Two years later, as the Guerrilla Greywater Girls (at the time, Cleo Woelfle-Erskine was a woman) they published a “Guide to Water,” a crude sheaf of photocopies held together with a rubber band that combined plumbing instructions and design tips with an argument that water systems like dams and aqueducts were instruments of greed. “Dam Nation” is an expanded and less breathless descendant of the guide, with contributions from movement members as far away as Thailand.

Thousands of copies of the original were circulated while the Greywater Guerrillas honed their skills up and down the West Coast, installing systems from Seattle to Los Angeles for friends and like-minded people, and occasionally for hire, and connecting interested homeowners with plumbers willing to do illegal work. (Ms. Allen even took a plumbing course at a community college; she said that when the instructor began to sense what she was up to, he stopped answering her questions.)

Four years ago, they worked with Babak Tondre, a co-founder of a demonstration home in Berkeley called EcoHouse, to install a gray water system there.

“When the Greywater Guerrillas came over, I didn’t really know what I was getting into,” said Mr. Tondre, 37. He was soon forced to remove the system when the nonprofit Berkeley Ecology Center, which runs the house, objected: “The board flipped when they saw it. It was totally illegal.”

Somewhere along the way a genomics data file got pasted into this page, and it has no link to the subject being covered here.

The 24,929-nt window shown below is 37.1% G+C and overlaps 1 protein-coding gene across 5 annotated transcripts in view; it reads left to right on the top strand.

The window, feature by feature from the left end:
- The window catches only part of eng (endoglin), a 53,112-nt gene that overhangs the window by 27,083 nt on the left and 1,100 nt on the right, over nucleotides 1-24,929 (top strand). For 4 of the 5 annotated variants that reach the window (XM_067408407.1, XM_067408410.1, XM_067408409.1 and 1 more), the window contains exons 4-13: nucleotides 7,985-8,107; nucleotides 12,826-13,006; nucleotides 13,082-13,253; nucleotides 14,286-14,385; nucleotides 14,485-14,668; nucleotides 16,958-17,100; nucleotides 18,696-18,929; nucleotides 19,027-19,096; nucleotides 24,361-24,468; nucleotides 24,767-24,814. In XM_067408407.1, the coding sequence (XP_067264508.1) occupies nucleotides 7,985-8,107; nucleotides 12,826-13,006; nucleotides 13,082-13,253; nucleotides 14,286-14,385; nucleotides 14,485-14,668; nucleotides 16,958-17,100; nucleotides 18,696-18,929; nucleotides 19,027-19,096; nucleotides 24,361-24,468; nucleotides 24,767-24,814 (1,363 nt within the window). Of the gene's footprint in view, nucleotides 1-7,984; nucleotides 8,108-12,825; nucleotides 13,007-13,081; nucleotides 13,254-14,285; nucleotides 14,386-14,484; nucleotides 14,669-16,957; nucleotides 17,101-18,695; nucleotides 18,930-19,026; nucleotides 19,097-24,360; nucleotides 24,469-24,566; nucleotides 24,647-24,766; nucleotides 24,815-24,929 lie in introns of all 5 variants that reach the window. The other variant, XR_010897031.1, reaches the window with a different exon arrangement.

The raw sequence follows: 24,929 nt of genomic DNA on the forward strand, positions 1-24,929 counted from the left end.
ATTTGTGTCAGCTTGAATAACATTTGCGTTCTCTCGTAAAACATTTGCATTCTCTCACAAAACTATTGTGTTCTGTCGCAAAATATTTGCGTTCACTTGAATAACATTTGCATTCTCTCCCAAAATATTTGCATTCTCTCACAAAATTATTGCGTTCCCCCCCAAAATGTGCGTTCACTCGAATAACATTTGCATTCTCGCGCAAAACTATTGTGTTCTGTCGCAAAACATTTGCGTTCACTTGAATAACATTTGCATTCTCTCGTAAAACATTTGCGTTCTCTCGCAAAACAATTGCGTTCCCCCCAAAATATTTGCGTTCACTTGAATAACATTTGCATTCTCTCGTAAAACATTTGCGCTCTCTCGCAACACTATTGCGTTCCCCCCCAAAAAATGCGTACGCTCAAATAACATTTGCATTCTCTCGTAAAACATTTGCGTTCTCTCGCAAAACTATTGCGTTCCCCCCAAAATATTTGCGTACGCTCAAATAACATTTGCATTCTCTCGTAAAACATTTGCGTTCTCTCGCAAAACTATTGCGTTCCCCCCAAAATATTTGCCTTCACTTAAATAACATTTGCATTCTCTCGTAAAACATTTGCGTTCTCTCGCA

Mr. Tondre then applied for a permit from the city. The resulting system, a more robustly engineered constructed wetland, funnels shower and laundry water underground, through a deep bed of gravel contained within a pond liner, and into a pipe at the other end of the gravel bed. More buried pipes direct water to the roots of plum, pear and cherry trees.

The system — which Mr. Tondre believes is the first and so far only residential constructed wetland in California built with a permit — cost $4,000 using volunteer labor. It can convert a maximum of 27,000 gallons of gray water into irrigation every year, enough for six fruit trees, along with the marsh plants in the wetland itself.

If gray water is starting to gain public acceptance, the Greywater Guerrillas are staying well ahead of the mainstream. At the side of the Haut House, next to a chicken coop, twin plastic barrels hold hundreds of pounds of waste from composting toilets inside the house.

While chickens pecked around her bare feet, Ms. Allen plunged a giant corkscrew into one of the barrels to mix the contents and speed the yearlong composting process. “Smell it,” she said. “Not bad at all.”